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dc.contributor.authorDunlop, P.
dc.contributor.authorMcNeill, I.
dc.contributor.authorJorritsma, Karina
dc.identifier.citationDunlop, P. and McNeill, I. and Jorritsma, K. 2016. Tailoring the Overclaiming Technique to Capture Faking Behaviour in Applied Settings: A Field Study of Firefighter Applicants, in Proceedings of the Special Issue: 31st International Congress of Psychology, 24–29 July 2016, P1865. Yokohama, Japan: International Union of Psychological Science.

In this study, we investigate the Overclaiming Questionnaire (OCQ) as a means of identifying faking behaviour in a sample of firefighter applicants. The OCQ asks respondents to report their knowledge of a set of items, some of which are fake (i.e., non-existent) items; thus claims of knowledge of these items cannot be legitimate. In this study, we developed a ’Fire-fighting OCQ’ with knowledge items that are relevant to firefighting. 519 firefighter applicants completed the Firefighting OCQ and a personality questionnaire, both of which were assessments to be considered for their potential selection into the role. Analyses revealed that overclaiming of knowledge on the Firefighting OCQ was positively associated with scores on a socially desirable responding scale as well as a ’faking’ factor extracted from the personality assessment. It appears that contextually relevant OCQs may be useful for identifying faking behaviour in operational selection settings.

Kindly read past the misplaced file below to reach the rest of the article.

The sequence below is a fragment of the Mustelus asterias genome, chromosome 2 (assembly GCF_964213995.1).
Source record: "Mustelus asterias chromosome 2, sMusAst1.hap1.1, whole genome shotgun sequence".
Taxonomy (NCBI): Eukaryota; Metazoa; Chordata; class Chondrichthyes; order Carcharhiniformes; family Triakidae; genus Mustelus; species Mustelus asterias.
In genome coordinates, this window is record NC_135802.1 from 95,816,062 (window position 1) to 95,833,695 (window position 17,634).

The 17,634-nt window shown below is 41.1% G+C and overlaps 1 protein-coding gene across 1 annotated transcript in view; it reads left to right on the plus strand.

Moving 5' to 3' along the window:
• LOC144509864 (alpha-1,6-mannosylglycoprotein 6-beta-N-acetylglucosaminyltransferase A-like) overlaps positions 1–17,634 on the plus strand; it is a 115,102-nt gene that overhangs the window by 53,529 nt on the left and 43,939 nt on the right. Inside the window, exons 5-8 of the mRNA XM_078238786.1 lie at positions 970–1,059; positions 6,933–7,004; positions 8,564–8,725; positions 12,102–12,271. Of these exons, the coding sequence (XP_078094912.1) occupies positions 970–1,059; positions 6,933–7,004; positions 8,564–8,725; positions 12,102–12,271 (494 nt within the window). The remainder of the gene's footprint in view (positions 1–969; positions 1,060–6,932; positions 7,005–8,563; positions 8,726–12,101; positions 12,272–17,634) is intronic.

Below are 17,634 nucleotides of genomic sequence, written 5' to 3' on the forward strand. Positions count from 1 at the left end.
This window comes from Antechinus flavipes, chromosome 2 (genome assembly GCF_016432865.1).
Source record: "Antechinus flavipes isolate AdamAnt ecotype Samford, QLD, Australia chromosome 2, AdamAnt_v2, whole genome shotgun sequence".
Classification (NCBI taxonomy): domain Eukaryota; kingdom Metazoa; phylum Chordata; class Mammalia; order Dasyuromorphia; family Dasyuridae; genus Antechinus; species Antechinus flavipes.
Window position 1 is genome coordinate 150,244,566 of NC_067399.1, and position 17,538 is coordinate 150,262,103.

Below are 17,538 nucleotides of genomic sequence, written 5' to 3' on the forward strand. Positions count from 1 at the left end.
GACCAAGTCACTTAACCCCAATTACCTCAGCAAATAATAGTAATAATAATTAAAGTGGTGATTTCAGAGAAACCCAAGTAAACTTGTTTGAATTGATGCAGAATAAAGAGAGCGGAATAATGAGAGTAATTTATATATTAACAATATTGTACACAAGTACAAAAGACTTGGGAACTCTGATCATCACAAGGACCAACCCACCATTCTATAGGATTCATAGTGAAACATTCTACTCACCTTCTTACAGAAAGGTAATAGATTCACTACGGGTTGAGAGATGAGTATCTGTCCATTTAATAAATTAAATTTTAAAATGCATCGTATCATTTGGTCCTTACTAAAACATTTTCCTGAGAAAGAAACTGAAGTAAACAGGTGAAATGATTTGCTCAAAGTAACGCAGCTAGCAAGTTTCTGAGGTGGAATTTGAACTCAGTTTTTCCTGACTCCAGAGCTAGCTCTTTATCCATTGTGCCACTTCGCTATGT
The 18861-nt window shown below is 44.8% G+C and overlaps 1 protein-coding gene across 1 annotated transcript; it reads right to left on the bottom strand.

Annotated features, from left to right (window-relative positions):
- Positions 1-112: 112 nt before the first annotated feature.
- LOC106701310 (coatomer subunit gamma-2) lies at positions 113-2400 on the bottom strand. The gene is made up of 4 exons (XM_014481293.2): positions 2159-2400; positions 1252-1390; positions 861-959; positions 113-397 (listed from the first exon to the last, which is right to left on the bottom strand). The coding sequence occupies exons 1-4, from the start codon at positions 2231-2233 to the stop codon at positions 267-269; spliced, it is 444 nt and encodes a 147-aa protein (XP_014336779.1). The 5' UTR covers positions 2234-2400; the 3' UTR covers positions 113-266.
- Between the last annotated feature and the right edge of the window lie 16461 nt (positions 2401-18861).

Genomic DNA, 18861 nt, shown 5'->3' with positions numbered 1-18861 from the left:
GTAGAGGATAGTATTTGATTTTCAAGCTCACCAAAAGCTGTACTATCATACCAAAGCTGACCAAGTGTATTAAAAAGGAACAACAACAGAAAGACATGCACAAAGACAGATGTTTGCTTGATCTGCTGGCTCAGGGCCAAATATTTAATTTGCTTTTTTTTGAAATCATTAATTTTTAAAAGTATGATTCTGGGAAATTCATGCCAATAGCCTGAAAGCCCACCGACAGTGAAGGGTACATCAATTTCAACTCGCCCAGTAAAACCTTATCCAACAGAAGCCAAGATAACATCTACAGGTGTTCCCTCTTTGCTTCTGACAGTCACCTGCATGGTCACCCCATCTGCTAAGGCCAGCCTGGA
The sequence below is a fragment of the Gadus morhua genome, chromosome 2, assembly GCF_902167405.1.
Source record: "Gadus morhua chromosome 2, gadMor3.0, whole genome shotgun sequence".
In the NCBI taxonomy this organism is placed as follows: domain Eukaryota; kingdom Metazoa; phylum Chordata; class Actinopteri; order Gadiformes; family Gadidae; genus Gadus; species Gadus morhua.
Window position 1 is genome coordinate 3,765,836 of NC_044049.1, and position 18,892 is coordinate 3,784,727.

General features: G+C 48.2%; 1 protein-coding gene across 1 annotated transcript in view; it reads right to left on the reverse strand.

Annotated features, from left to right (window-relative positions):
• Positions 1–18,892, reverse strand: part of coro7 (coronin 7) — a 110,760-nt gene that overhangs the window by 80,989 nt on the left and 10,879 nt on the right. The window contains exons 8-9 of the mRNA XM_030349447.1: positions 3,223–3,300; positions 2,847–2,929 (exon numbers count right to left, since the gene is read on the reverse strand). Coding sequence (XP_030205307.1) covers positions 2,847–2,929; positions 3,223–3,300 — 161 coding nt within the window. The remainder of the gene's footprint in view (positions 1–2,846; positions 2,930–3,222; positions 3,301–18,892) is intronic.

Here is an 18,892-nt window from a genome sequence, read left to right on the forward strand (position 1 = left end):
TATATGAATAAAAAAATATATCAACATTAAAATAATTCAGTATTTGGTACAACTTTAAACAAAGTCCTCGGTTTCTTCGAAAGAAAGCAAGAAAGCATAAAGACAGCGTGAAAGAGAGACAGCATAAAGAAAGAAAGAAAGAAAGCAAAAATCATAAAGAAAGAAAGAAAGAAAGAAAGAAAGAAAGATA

dc.titleTailoring the Overclaiming Technique to Capture Faking Behaviour in Applied Settings: A Field Study of Firefighter Applicants
dc.typeConference Paper
dcterms.source.titleInternational Journal of Psychology
dcterms.source.seriesInternational Journal of Psychology
curtin.departmentFuture of Work Institute
curtin.accessStatusFulltext not available

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